Cognitive Dissonance and Virginia Divorce

By | April 30, 2015
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magazine-for-men   Cognitive Dissonance and Virginia Divorce:  Upon the recommendation of a friend, I recently finished reading a fascinating book written by Carol Tavris and Elliot Aronson called Mistakes Were Made (But Not By Me): Why we Justify Foolish Beliefs, Bad Decisions, and Hurtful Acts.  It’s a book about cognitive dissonance, which, generally, is the notion that people sometimes hold (often vigorously) two ideas or beliefs that clearly contradict one another. In an entire chapter devoted to romantic relationships, the authors discuss, among other things, the ways couples justify their decisions to be together, and then to stay together.  I’ve excerpted one interesting passage below:

What do deliriously happy newlyweds have in common with unhappy couples who have remained together, in bitterness and weariness, for many years?  An unwillingness to take heed of dissonant information.  Many newlyweds, seeking confirming signs that they have married the perfect person, overlook or dismiss any discrepant evidence that might be a warning sign of trouble or conflict ahead:  “He goes into a sulk if I even chat with another man; how cute, it means he loves me.”  “She’s so casual and relaxed about household matters; how charming, it means she’ll make me less compulsive.”  Unhappy spouses who have long tolerated one another’s cruelty, jealousy, or humiliation are also busy reducing dissonance.  To avoid facing the devastating possibility that they invested so many years, so much energy, so many arguments in a failed effort to achieve even peaceful coexistence, they say something like “All marriages are like this.  Nothing can be done about it, anyway.  There are enough good things about it.  Better to stay in a difficult marriage than to be alone.”

I will look at any additional evidence to confirm the opinion to which I have already come.”  Baron Molson.

  My own practice as a family law attorney in the Northern Virginia area confirms the idea that one party to a romantic relationship often does, says, or thinks whatever confirms his/her own feelings of righteousness.  Is it “I’m right, we complete each other” or “I’m right, I deserve much better”?  Perhaps all we can do is peel back as much of the self-deception as possible and prepare ourselves for the outcome of our rational decisions.  It reminds me of a quote by John F. Kennedy, “An error does not become a mistake until you refuse to correct it.” In another section, the authors cite an interesting study by clinical psychologists Andrew Christensen and Neil Jacobson, who describe three possible ways out of the emotional impasses created when one spouse deeply hurts or betrays another.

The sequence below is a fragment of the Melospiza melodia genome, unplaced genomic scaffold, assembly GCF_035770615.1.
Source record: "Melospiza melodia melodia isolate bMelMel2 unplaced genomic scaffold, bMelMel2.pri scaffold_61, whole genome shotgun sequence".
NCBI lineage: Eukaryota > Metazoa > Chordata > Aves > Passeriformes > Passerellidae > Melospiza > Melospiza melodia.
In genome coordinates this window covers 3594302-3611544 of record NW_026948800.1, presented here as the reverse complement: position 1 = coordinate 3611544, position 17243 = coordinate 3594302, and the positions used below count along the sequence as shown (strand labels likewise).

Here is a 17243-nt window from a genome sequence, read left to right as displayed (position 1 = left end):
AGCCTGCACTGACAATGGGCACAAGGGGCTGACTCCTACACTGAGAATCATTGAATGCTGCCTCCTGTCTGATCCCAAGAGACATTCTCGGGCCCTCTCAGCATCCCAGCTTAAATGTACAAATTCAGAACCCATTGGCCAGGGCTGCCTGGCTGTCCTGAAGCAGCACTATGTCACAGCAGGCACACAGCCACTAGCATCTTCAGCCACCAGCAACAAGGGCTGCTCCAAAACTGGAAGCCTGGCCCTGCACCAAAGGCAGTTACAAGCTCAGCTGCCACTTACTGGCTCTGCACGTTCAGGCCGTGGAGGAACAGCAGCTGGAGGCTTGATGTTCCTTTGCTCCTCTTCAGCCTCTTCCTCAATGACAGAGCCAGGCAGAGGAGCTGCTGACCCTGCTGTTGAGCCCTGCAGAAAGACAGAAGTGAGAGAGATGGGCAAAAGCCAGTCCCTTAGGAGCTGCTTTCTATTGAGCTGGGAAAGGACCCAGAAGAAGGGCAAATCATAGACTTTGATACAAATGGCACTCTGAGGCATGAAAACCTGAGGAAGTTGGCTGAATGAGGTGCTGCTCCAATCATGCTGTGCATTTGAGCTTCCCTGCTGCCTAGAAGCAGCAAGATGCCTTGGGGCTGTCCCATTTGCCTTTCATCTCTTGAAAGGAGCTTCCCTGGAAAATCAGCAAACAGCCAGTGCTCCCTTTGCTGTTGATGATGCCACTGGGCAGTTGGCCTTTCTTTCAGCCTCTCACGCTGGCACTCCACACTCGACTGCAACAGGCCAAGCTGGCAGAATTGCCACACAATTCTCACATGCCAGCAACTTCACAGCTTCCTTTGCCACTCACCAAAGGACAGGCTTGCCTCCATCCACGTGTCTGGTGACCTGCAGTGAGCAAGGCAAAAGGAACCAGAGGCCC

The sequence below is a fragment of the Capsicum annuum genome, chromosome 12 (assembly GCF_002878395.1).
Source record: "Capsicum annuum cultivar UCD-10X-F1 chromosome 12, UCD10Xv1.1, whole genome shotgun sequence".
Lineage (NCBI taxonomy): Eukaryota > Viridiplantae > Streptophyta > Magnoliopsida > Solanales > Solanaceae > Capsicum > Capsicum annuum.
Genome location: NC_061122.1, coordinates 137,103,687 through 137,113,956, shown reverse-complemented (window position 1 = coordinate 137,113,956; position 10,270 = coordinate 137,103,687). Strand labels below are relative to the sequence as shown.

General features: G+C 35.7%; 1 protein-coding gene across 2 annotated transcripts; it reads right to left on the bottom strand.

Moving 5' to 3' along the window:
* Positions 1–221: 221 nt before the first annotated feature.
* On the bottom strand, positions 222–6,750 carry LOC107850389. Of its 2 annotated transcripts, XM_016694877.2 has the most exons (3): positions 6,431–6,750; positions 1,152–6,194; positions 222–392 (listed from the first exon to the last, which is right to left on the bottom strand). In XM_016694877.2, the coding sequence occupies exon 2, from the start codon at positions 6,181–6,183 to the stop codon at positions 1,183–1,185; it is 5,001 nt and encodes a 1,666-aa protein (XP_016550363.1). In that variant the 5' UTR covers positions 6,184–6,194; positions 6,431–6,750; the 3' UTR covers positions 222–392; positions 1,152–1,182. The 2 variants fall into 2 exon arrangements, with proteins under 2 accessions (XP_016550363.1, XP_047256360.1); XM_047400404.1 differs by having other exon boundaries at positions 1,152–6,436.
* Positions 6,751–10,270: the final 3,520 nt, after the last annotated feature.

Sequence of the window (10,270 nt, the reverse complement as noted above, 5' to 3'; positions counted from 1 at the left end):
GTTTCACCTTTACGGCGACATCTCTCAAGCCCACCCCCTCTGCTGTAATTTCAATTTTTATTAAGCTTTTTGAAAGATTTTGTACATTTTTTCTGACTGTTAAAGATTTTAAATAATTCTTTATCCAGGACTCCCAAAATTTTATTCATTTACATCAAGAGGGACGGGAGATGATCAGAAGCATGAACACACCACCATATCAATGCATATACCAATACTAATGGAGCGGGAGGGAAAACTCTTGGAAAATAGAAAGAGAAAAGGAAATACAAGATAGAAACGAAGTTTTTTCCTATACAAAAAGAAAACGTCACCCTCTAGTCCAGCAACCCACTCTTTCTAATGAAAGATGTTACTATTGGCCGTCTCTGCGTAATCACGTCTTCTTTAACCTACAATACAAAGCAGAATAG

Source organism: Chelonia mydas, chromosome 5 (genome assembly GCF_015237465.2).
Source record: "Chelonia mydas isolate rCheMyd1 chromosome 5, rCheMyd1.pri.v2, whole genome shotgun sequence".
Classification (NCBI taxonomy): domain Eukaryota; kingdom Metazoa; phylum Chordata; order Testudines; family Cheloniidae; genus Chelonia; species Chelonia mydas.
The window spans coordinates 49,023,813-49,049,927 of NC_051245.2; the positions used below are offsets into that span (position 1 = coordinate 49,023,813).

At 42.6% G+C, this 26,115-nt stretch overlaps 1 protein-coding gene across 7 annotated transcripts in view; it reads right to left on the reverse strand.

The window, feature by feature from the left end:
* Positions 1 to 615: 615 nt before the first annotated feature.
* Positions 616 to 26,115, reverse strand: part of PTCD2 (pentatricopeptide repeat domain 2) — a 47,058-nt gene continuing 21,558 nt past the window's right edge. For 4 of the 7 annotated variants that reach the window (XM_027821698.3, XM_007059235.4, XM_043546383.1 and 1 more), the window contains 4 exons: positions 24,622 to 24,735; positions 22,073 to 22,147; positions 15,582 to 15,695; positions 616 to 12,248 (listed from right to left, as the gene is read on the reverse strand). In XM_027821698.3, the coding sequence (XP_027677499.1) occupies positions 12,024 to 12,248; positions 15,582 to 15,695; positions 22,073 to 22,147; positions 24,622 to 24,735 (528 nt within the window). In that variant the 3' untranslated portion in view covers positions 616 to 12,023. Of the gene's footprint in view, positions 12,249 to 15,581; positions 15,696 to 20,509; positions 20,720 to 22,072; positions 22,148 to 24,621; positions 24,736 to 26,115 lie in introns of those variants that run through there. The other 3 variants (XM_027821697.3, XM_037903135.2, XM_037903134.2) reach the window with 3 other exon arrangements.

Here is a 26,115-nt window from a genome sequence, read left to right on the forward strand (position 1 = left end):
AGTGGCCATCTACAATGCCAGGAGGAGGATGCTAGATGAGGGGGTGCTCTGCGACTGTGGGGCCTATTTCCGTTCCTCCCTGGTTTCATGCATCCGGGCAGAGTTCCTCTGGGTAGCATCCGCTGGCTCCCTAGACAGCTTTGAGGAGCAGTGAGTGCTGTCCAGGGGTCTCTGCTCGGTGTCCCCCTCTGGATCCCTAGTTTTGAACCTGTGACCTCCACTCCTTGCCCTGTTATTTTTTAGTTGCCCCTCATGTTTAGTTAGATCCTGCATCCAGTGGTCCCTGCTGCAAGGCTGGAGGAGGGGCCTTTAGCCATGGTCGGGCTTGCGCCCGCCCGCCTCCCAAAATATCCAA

In the first, the perpetrator unilaterally puts aside his or her own feelings and, realizing that the victim’s anger masks enormous suffering, responds to that suffering with genuine remorse and apology.  In the second, the victim unilaterally lets go of his or her repeated, angry accusations – after all, the point has been made – and expresses pain rather than anger, a response that may make the perpetrator more emphatic and caring rather than defensive.  ‘Either one of these actions, if taken unilaterally, is difficult and for many people impossible.’  Christensen and Jacobson say.  The third way, they suggest, is the hardest but most hopeful of long-term resolution of the conflict:  both sides drop their self-justifications and agree on steps they can take together to move forward.  If it is only the perpetrator who apologizes and tries to atone, it may not be done honestly or in a way that assuages and gives closure to the victim’s suffering.  But if it is only the victim who lets go and forgives, the perpetrator may have no incentive to change, and therefore may continue behaving unfairly or callously.

People rarely seek out marital advice from divorce litigators.  I get that and it may be a good thing.  As I’ve stated many times before though, I am a proponent of marriage.  People seem to live longer, happier, and fuller lives in the company of long term, romantic companions.  Lately, however, I’ve grown to suspect that the trend of surrounding ourselves with disposable goods makes us more inclined to view our personal relationships in a similar fashion.  Divorce can be very necessary, but it’s never something to be lightly undertaken. If you’ve got questions about these issues, feel free to drop me a line. Jason A. Weis, Esquire – Curran Moher Weis P.C. – – 10300 Eaton Place, Suite 520 Fairfax, VA 22030 – 571-328-5020.


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